The net migration of 1,485 residents to DC in 2020 was 3.4 times that of 2019 (334 residents), driven by a gain of 2,143 new residents through international immigration. While the district experienced negative net inland migration for the third year in a row, it saw a much lower net number of residents this year (658 residents) – a population decrease that is 2.7 times less than the 2 417 residents who left last year. .

Compared to the rest of the region, DC had a higher population growth rate than 10 of the 15 counties in the largest metropolitan area, 5 of which experienced population losses. Stafford, Loudoun and Frederick counties experienced the strongest growth rates (nearly 2%) between 2019 and 2020, as well as the highest net migration rates per 1,000 population.

While Fairfax County reported the highest absolute number of international migration, it also recorded the highest absolute number of domestic emigration, which far exceeded the first, losing a total of 8,825 residents. Relative to the size of the population, Alexandria, Manassas and Manassas Park experienced the highest rates of departure of residents for other parts of the country.

Overall, the DC metropolitan area experienced its lowest growth rate in a decade, at 0.43%, along with its lowest figures for net migration (domestic and international) and natural increase. of the population (births and deaths). Among the 10 most populous metropolitan areas, the Washington metropolitan area is average in terms of population growth rate and natural increase. For net and domestic migration, it decreased in the bottom half, while for international migration, it decreased in the top half.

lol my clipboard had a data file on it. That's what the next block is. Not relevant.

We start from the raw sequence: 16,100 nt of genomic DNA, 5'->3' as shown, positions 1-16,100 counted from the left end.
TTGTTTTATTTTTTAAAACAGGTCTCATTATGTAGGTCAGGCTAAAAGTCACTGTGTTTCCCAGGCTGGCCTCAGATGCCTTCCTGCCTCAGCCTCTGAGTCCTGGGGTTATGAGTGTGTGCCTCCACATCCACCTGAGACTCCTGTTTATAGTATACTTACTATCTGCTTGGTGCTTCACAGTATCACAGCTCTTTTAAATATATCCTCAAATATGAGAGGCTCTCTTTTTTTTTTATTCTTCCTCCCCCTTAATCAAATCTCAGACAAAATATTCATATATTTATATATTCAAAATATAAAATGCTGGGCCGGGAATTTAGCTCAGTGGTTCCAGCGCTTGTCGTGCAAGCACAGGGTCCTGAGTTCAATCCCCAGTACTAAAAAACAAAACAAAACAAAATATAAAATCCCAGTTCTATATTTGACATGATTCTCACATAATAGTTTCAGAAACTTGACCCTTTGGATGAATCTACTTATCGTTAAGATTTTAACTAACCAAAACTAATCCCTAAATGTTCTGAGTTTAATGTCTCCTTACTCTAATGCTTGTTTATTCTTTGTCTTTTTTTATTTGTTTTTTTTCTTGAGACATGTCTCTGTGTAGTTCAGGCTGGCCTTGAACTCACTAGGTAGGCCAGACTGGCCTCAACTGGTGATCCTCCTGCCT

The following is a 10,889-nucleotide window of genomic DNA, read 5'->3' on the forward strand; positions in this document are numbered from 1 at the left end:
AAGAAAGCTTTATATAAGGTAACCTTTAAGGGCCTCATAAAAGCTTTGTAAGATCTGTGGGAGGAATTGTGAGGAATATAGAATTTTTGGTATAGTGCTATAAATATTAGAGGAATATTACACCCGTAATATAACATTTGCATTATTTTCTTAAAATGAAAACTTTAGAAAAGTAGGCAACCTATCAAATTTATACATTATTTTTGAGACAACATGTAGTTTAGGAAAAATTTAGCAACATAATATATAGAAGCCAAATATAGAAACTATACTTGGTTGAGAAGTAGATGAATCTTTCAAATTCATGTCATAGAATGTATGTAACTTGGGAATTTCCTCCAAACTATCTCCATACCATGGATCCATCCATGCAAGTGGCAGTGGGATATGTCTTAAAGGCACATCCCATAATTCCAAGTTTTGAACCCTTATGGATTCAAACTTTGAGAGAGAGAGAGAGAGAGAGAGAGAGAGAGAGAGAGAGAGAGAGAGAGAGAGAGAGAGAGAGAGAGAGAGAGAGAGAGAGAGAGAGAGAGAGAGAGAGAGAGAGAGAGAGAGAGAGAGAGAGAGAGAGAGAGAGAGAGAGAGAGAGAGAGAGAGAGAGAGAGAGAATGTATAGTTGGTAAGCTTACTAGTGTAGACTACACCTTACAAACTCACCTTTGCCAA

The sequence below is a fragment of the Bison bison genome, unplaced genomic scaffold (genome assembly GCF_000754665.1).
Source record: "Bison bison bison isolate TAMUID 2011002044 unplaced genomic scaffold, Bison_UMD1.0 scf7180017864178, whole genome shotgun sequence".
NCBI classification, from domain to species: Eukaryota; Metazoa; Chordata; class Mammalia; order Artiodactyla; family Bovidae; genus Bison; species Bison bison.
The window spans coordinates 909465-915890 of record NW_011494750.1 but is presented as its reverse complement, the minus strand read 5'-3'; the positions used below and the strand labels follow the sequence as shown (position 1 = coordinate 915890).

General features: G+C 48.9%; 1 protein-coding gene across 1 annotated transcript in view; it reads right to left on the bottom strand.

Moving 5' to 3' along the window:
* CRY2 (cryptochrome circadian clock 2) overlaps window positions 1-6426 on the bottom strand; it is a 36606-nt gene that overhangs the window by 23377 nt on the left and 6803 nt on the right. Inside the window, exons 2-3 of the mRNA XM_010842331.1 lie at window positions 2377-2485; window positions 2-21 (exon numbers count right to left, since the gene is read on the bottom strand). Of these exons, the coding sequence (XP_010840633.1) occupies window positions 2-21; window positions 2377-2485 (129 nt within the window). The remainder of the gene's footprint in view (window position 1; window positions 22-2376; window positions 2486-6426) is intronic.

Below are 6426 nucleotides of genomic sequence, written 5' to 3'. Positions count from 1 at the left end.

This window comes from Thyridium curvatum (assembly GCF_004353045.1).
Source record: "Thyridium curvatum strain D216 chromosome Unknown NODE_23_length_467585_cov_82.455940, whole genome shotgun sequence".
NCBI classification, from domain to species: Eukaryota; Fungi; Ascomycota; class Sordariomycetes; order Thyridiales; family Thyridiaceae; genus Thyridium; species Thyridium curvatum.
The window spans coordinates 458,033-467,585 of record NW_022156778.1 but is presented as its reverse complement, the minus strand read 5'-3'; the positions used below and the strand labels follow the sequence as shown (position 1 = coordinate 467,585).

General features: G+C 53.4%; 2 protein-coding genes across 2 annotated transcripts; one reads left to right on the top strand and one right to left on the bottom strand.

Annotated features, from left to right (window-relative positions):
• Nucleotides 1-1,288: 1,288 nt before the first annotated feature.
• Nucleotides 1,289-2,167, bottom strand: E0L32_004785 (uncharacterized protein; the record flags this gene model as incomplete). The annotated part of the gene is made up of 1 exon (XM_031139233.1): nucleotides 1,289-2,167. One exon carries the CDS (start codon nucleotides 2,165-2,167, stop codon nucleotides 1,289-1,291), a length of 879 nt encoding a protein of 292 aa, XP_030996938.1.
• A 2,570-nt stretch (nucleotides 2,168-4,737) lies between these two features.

Between 2019 and 2020, of the 89 major cities in the United States with more than 250,000 inhabitants, 63% registered a lower growth rate than the previous year and about a third registered their highest annual growth rate. bottom of the decade. The decline in growth rates was much larger among the 10 largest cities (population over one million), half of which have lost population since 2019. 33 of the major cities have experienced higher growth rates than the year before, with notable surges for Seattle, Fort Worth, Austin, Tampa, Denver and San Antonio.